Utah Symphony music director Keith Lockhart is excited about the upcoming 2000-01 season called "The Sound of Gold," a name that pays homage to the 2002 Winter Games. The season includes concerts that will be part of the 2002 Olympic Winter Games Arts Festival.
"It will be an extraordinarily eclectic season. It's the widest range of music I've done so far," Lockhart told the Deseret News. "I'm going to be doing my first French program (Nov. 2-3), which includes Fauré's 'Requiem' — one of the most beautiful works, I think, ever written."
However, for the season opener, Lockhart wanted to do something rousing.
"For the opening night concert, I'm doing another (Richard) Strauss tone poem, 'Ein Heldenleben,' " he said. "That's a bombastic way to start the season!"
Lockhart is happy with the pieces that were chosen for the new season, especially the programs for the Cultural Olympiad.
"We're trying to celebrate the concept that the world is coming to Utah, and we're going to be celebrating that with the orchestra," he said. "Our three chamber orchestra concerts have nationalistically based programs, and our masterworks series will feature music by contemporary composers from around the world."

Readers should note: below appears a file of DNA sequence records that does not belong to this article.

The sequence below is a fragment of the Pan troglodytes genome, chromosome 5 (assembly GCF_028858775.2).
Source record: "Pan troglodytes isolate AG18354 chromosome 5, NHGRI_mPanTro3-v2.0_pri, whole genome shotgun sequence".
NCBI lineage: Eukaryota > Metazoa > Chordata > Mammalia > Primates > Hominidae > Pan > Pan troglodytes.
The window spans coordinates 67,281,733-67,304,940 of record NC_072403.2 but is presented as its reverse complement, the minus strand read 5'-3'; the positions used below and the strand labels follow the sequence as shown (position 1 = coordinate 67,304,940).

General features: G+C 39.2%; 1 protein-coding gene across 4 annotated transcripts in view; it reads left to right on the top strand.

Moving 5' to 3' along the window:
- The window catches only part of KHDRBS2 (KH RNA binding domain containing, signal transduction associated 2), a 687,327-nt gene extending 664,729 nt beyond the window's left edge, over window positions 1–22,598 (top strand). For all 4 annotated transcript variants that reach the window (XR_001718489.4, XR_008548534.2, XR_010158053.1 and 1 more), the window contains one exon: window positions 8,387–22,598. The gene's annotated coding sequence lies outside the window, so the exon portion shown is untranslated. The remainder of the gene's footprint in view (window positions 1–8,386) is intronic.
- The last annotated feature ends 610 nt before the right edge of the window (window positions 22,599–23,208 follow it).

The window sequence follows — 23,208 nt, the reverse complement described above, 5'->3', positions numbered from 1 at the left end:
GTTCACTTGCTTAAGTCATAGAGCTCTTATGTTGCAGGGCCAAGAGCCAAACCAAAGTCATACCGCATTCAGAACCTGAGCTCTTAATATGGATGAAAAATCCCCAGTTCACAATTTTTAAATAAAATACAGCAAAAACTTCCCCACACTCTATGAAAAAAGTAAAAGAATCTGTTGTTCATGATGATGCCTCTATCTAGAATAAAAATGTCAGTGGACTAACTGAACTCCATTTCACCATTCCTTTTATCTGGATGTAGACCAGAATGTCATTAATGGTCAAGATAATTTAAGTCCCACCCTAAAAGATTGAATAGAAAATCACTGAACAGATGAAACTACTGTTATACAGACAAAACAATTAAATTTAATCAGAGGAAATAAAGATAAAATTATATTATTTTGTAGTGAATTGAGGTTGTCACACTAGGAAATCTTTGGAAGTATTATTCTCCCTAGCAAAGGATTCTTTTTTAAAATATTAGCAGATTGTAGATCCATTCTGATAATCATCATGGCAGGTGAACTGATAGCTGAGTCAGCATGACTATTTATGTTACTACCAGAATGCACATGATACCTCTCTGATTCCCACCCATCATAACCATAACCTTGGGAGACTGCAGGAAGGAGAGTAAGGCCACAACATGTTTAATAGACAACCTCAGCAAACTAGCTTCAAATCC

Getting the programs together was fun and stimulating.
"It's such a challenge, and it becomes more so each year. . . .It requires more thought with each year you're with the same orchestra," he said. "But we have new roads to go down, and there are advantages in not hearing the same pieces too often, like Beethoven's Fifth. Putting programs together is a puzzle assembly."
Other highlights of the season include a performance with the Utah Shakespearean Festival actors and singers on April 19 and 20.
"There is a wonderful cross-pollination of arts with Shakespeare," Lockhart explained. "Next to nature, Shakespeare prompted more composers to write great works — some 400 years' worth of music. The hardest thing for me was to decide what not to include (on the concert)."
Then there's the special-event concert that will pair Lockhart with former Utah Symphony director Joseph Silverstein. Lockhart will conduct while Silverstein plays the violin.
"That's going to be fun. This will be the first time that we're going to work together," Lockhart said. "Joey will be doing two concerti (Prokofiev's Second and the Brahms concerto), and I'm excited about it personally. This is an appropriate way to honor someone who's been associated with the Utah Symphony for 20 years."